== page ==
I write a lot about managing both writing and book marketing over on BadRedhead Media because that’s what I do — I wear both hats. In addition to being an author, my day job, my business, is book marketing, social media strategist, branding, and author platform building.
All this comes easily to me because I have a long background in sales, marketing, and training: seventeen years in soul-sucking Big Pharma: many awards, trips all over the world, bonuses, a company car, a stint in the home office (hated it), too many years calling on physicians in the field making sales presentations (hated it), and training others how to do so (loved it).
What I learned in all that time — besides the fact that I hated sales — is that I loved training, marketing, and the relationship building aspect of marketing — which is interesting, given that I’m an introvert. I found that the more time I spent interacting and connecting with physicians on a personal level before I got to the sales part, the more I sold. And I sold well. It wasn’t flashy, with crazy contests or bunny costumes (yes, I had colleagues who did these things). No, it was the quiet, personal, long-term connection that resulted in top sales many years over.
I didn’t hate every part of sales: I disliked the hard sell. The awkwardness of The Ask I hadn’t earned. So what did I do? I earned it.
I truly believe that building long-term relationships with readers, book bloggers, reviewers, and other publishing influencers can make or break you as an author. How can you connect with readers? That’s the question I hear daily as both an author and entrepreneur, and even as a survivor and advocate. Let’s deconstruct.
First, Write Great Books Readers Want to Read
First, above all else, you must write great books. You cannot scribble out your first draft, upload it to Amazon with a cover your kid designed, and call it a book (well, you can, but you won’t sell anything). I’m only talking to you, writers who take the craft seriously. Who are working with a professional editor, formatter, and graphic designer (or have a publisher). Who, despite challenges like a full-time job, the daily grind, or health issues, will make your book happen.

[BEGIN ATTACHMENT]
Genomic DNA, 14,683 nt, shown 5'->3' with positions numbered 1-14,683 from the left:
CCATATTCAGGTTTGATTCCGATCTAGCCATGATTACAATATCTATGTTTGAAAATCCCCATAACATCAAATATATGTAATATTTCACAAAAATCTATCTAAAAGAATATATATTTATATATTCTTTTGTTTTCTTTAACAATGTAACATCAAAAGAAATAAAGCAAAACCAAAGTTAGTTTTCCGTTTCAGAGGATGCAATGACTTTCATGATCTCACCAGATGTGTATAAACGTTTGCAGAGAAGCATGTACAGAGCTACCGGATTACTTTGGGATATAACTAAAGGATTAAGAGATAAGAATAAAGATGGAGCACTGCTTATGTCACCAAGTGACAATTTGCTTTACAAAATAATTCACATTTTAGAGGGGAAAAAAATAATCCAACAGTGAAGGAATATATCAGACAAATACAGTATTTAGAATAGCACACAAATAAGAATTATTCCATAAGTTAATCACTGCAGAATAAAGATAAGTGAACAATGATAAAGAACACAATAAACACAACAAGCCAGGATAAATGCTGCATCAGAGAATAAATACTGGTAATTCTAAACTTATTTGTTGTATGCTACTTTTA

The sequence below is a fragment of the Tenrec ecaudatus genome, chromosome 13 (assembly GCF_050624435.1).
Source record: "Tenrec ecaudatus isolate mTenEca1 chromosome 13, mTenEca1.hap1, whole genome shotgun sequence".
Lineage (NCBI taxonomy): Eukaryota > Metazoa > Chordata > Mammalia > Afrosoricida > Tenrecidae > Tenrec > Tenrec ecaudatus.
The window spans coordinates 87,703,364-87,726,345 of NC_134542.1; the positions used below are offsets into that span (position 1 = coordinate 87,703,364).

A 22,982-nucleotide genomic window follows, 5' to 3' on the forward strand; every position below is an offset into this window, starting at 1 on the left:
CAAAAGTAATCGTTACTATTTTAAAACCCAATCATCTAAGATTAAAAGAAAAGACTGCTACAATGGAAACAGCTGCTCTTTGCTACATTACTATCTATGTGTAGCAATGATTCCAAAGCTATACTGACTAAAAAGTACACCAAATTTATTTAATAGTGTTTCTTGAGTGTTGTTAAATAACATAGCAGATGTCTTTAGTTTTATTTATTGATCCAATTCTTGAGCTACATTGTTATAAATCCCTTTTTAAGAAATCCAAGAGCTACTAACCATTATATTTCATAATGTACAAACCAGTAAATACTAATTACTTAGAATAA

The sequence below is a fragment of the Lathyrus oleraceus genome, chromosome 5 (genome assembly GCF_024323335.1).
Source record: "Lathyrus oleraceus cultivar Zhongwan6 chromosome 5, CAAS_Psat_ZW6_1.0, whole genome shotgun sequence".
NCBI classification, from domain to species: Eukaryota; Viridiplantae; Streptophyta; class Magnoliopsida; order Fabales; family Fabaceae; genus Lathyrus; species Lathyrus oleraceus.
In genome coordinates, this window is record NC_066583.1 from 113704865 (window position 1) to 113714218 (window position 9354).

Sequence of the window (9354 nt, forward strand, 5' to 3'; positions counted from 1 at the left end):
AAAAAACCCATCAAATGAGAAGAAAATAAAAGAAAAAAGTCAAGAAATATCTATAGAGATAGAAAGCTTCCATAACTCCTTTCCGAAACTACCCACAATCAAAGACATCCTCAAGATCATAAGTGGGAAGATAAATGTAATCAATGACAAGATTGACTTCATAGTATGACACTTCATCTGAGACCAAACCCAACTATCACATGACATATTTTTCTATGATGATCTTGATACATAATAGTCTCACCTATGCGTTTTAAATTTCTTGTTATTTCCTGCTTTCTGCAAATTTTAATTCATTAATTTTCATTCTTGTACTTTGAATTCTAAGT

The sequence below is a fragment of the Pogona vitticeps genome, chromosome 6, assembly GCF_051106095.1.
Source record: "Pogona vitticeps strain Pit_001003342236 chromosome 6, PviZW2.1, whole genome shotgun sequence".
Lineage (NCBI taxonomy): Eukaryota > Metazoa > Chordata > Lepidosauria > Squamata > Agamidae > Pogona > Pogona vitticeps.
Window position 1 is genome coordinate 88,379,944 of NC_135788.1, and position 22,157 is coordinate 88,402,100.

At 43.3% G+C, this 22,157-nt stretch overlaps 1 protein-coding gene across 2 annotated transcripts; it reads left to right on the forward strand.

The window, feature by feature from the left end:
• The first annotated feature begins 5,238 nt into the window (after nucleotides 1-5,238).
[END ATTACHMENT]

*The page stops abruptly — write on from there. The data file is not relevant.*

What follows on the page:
If you are a writer, nothing will stop you from writing your books. We all have challenges that get in the way of our writing — I’m no different! I’m a single mom of two kids (with no child support or alimony), a quirky cat (who loves to sit on my computer keyboard), own a business I love that pays the bills, have chronic migraines and PTSD from being a childhood sexual abuse survivor. Anxiety, depression, flashbacks, and triggers are part of my daily routine but I’m fully functional with the help of meds and support.
- If you’re not prepared to put every ounce of your soul into your writing,
- if you’re not digging deep and giving yourself permission to write what scares you,
- to write the really hard, ugly-cry stuff,
- if you worry what others will say,
- if you’re glossing over uncomfortable experiences for fear of family/friends/coworker judgment,
- or if you’re only writing one book thinking you’ll be living in a mansion off the profits —
then give it a rest right now.
Do The Work
I’ve published two humor books, two books of essays and poetry that discuss the aftermath of childhood sexual abuse, Broken Pieces and Broken Places, one business book, the BadRedhead Media 30-Day Book Marketing Challenge so far, plus I’m in two Feminine Collective anthologies; I’m working on Broken People and the BadRedhead Media 30-Day Twitter Challenge now, as well as three BadRedhead Media 99c mini-books (out soon!). My work days are quite long (typically sixteen hours) in order for me to fit in client work, book marketing, and writing.
I make it happen because I make it fucking happen.
I hear the excuses daily from writers why their books aren’t happening:
- long commutes,
- busy family lives,
- chronic health issues.
- no time, no time, no time
I feel you. I don’t mean excuses in a derogatory way — I’ve been there. I am there. Listen, it’s your decision whether you want to make your book into a reality. Books don’t write themselves. Read Cyndy Etler’s post this week on BadRedhead Media how she made it happen. Ten years of writing every day at 4:30 am before work. Yea, she went there.
Give yourself permission to do the work.
Connect with Readers